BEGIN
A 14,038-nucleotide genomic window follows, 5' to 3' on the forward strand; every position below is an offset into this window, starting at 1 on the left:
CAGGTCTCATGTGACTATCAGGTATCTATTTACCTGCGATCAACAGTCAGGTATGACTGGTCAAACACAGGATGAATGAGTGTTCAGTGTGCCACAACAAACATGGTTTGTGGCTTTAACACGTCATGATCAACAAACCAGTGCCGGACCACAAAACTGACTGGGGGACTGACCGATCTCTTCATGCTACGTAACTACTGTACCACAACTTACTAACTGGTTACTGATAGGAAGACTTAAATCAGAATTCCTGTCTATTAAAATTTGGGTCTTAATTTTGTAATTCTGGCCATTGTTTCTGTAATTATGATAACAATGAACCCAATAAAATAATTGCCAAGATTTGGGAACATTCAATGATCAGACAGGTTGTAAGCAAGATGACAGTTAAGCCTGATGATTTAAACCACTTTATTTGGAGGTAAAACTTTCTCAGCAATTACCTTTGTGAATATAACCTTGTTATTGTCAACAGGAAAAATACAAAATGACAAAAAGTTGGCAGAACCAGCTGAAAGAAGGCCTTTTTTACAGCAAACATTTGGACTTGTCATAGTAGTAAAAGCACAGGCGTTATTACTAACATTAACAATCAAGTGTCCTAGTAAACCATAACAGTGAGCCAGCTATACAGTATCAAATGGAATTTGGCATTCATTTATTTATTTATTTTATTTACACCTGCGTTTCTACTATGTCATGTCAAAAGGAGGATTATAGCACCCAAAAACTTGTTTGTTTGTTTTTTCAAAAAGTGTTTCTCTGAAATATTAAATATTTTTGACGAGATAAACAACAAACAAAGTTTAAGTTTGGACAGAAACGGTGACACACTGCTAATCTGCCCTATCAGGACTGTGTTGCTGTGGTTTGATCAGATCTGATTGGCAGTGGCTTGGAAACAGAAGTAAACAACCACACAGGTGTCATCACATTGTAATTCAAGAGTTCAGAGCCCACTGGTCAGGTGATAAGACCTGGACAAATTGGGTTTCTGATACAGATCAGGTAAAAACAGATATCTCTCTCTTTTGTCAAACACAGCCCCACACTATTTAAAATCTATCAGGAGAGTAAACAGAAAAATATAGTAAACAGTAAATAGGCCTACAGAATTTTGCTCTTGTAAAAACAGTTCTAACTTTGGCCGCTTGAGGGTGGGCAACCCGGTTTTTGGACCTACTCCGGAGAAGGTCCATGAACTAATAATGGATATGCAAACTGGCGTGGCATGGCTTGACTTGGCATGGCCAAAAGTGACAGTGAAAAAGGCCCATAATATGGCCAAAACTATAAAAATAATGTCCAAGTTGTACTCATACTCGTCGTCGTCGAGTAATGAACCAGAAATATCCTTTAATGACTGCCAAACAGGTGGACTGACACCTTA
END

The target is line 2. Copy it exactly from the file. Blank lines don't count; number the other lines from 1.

CAGGTCTCATGTGACTATCAGGTATCTATTTACCTGCGATCAACAGTCAGGTATGACTGGTCAAACACAGGATGAATGAGTGTTCAGTGTGCCACAACAAACATGGTTTGTGGCTTTAACACGTCATGATCAACAAACCAGTGCCGGACCACAAAACTGACTGGGGGACTGACCGATCTCTTCATGCTACGTAACTACTGTACCACAACTTACTAACTGGTTACTGATAGGAAGACTTAAATCAGAATTCCTGTCTATTAAAATTTGGGTCTTAATTTTGTAATTCTGGCCATTGTTTCTGTAATTATGATAACAATGAACCCAATAAAATAATTGCCAAGATTTGGGAACATTCAATGATCAGACAGGTTGTAAGCAAGATGACAGTTAAGCCTGATGATTTAAACCACTTTATTTGGAGGTAAAACTTTCTCAGCAATTACCTTTGTGAATATAACCTTGTTATTGTCAACAGGAAAAATACAAAATGACAAAAAGTTGGCAGAACCAGCTGAAAGAAGGCCTTTTTTACAGCAAACATTTGGACTTGTCATAGTAGTAAAAGCACAGGCGTTATTACTAACATTAACAATCAAGTGTCCTAGTAAACCATAACAGTGAGCCAGCTATACAGTATCAAATGGAATTTGGCATTCATTTATTTATTTATTTTATTTACACCTGCGTTTCTACTATGTCATGTCAAAAGGAGGATTATAGCACCCAAAAACTTGTTTGTTTGTTTTTTCAAAAAGTGTTTCTCTGAAATATTAAATATTTTTGACGAGATAAACAACAAACAAAGTTTAAGTTTGGACAGAAACGGTGACACACTGCTAATCTGCCCTATCAGGACTGTGTTGCTGTGGTTTGATCAGATCTGATTGGCAGTGGCTTGGAAACAGAAGTAAACAACCACACAGGTGTCATCACATTGTAATTCAAGAGTTCAGAGCCCACTGGTCAGGTGATAAGACCTGGACAAATTGGGTTTCTGATACAGATCAGGTAAAAACAGATATCTCTCTCTTTTGTCAAACACAGCCCCACACTATTTAAAATCTATCAGGAGAGTAAACAGAAAAATATAGTAAACAGTAAATAGGCCTACAGAATTTTGCTCTTGTAAAAACAGTTCTAACTTTGGCCGCTTGAGGGTGGGCAACCCGGTTTTTGGACCTACTCCGGAGAAGGTCCATGAACTAATAATGGATATGCAAACTGGCGTGGCATGGCTTGACTTGGCATGGCCAAAAGTGACAGTGAAAAAGGCCCATAATATGGCCAAAACTATAAAAATAATGTCCAAGTTGTACTCATACTCGTCGTCGTCGAGTAATGAACCAGAAATATCCTTTAATGACTGCCAAACAGGTGGACTGACACCTTA